Choral Singing (James Wright Mcgill )

Subject: Choral Singing
From:    James Wright Mcgill  <jawright(at)CCS.CARLETON.CA>
Date:    Mon, 28 Apr 1997 08:32:47 -0400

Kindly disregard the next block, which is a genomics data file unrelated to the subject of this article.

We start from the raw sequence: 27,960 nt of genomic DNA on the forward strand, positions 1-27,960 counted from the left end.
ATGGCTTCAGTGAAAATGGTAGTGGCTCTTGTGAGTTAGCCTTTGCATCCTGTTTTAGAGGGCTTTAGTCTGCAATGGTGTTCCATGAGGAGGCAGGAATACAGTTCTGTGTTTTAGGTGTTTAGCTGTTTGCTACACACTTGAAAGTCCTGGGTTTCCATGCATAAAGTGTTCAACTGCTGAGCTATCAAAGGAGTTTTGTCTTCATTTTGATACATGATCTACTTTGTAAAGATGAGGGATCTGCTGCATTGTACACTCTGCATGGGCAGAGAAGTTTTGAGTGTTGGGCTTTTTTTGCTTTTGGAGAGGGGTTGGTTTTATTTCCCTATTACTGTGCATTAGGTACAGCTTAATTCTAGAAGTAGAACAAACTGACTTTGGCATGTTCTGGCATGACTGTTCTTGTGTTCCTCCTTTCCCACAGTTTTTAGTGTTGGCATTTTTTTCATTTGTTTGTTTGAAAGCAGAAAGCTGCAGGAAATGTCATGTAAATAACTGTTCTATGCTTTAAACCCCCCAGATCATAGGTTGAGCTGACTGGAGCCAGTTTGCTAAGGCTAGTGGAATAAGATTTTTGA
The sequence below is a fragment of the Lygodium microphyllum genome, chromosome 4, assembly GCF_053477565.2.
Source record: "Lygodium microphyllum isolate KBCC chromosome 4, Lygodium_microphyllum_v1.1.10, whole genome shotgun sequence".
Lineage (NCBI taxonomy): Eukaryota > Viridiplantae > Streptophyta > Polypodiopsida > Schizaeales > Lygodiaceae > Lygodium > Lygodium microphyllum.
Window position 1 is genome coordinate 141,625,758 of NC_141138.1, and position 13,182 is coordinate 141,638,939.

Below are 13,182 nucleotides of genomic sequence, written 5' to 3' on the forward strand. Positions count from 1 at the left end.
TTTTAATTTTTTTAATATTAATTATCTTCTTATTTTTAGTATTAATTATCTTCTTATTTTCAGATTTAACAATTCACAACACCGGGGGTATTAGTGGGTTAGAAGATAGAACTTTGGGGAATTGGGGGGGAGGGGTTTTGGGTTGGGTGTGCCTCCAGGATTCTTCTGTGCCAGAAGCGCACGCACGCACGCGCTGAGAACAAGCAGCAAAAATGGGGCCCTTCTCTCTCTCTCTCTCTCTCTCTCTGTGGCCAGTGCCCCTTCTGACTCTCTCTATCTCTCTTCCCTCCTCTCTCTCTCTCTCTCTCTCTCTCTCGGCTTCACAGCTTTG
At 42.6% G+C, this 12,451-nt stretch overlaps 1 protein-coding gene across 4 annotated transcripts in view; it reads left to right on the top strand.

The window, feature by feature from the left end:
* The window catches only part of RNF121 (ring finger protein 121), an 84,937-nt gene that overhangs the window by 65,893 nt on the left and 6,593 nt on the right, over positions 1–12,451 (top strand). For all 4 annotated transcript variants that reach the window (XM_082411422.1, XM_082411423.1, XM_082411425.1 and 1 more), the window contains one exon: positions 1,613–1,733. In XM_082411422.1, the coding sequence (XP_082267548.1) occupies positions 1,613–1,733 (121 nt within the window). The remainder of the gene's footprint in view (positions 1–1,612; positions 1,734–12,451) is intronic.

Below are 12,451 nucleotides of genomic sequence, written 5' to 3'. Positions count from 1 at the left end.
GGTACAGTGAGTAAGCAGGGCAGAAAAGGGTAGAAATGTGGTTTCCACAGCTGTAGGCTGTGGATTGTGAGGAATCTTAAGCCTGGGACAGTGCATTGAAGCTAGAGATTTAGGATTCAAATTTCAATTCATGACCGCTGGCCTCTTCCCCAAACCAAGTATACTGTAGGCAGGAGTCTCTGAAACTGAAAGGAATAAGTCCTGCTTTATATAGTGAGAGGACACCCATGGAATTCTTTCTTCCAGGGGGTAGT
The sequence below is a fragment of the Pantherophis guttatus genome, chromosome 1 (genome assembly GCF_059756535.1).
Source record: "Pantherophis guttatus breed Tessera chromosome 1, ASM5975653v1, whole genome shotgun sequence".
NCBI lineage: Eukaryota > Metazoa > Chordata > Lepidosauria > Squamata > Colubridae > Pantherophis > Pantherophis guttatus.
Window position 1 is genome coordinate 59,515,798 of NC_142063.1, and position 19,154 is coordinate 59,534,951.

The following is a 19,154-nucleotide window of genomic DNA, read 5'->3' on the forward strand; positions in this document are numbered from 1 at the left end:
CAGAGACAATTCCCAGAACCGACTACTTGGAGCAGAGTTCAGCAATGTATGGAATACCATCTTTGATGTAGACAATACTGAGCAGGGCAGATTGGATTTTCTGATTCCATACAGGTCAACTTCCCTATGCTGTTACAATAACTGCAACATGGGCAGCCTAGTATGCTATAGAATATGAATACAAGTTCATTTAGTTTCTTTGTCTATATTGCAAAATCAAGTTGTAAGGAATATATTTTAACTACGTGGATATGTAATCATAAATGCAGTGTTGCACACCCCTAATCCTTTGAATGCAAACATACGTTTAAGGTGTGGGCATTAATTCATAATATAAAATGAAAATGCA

Bill, Re. your recent note re. choral intonation: I'm am a choral conductor and a doctoral candidate at McGill University working in the areas of music theory/auditory perception & cognition. As Richard Parncutt has mentioned, little research seems to have been carried out in the area of choral intonation. I have two hunches: 1) Vocal cord muscle tension. The muscle is more likely to become "lazy" (i.e., flat) over time than it is to become "overtaut" (sharp). 2) This should generally be as true for individuals as for choirs, except: a) soloists are generally better trained than choral singers b) there may be a cumulative "drag" effect in choirs; i.e., one member/section begins to sing flat, others begin to have difficulty fighting the pitch discrepancy and follow until the entire choir is happily singing flat. These and other possible hypotheses are certainly worth testing! Best - Jim James Wright jawright(at) Phone: (613) 523-7846 Fax: (613) 523-8486

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